An even better way to choose a trainer is to watch how they interact with their clients in the gym and decide if their style would be a good match with yours. And even more importantly, watch them with their clients for a few week or months. Are their clients looking the same (or worse)? If so, run the other way. On the other hand, if you see real improvements in their clients week-to-week, there is a good chance that they might get similar results for you.
If they have a program that you will follow, with a specific beginning, middle and end, there is an EXCELLENT chance that that can help you achieve your goals. The alternative is what you will see in 95% of trainers: GUESSING. "Yo, dude, what do you want to work on today" or "should we do chest and triceps today? Lets start with an incline press machine" are things you NEVER want to hear from your trainer. What you want to hear is: "Today we are switching from a strength and growth program to a high intensity interval training program. You have added a lot of muscle and now it's time to use that metabolic advantage to strip away the fat and start to get lean. We will be changing your nutrition program as well so that it works perfectly with your new phase of exercise". GUESSING doesn't work. You could do that yourself.
A trainer with a program will also take notes. Look around your gym and see how many trainers have a program into which they are writing the details of their clients workouts. Sadly, you will not see many doing this at all. This is another clue that you should run the other way. That is not a trainer you want to work with. Why? Well, I have a decent memory, but I cannot remember exactly how many sets and reps and with what weights I did even in my last workout, much less my workout 2 weeks ago. Multiply that by all of the clients a trainer may have and there is NO WAY that they will remember. None. Never. And if they don't know what you did last time, they will not know how to progress your program and you will simply not get results. This is something that I guarantee.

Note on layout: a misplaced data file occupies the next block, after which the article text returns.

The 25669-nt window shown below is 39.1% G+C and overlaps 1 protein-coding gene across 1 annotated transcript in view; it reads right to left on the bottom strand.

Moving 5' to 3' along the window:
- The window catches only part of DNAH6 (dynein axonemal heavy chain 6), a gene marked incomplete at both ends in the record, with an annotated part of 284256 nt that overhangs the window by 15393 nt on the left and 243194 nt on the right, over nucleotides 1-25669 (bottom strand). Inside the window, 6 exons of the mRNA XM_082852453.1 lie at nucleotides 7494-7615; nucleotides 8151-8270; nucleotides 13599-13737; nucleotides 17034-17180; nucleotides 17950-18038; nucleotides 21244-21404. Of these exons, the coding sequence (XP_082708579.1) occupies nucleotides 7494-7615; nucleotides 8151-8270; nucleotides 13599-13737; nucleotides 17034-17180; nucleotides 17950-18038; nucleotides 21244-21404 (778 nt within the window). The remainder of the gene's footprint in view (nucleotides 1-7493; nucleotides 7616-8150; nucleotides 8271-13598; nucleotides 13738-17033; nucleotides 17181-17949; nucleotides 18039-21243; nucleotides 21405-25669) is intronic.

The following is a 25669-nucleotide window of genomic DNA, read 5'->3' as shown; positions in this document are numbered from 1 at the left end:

If you are going to spend money, time and effort to get the best results you can when you hire a personal trainer, make sure that you are getting back what you are putting in.
I hope that these suggestions are helpful and that you will find a trainer who is educated, compassionate, motivating and has a program that helps you to reach your fitness goals.
Greg Rothman, MS PT, is a fitness professional, writer and the owner of Empower Fitness in NYC. He received his Masters Degree in Physical Therapy from Columbia University and has twenty years of experience in the fitness and rehabilitation fields. He believes that absolutely anyone can have the body of their dreams once they understand how to eat and exercise in a way that supports their goals. It is his mission to Empower as many people as possible to do just that. His “Recession-Proof” Fitness Programs are an affordable way to find dramatic physical change over the course of 10 weeks. Greg is happy to hear from you if you have questions about any topic related to fitness or nutrition, and can be found at www.GetEmpoweredFitness.com.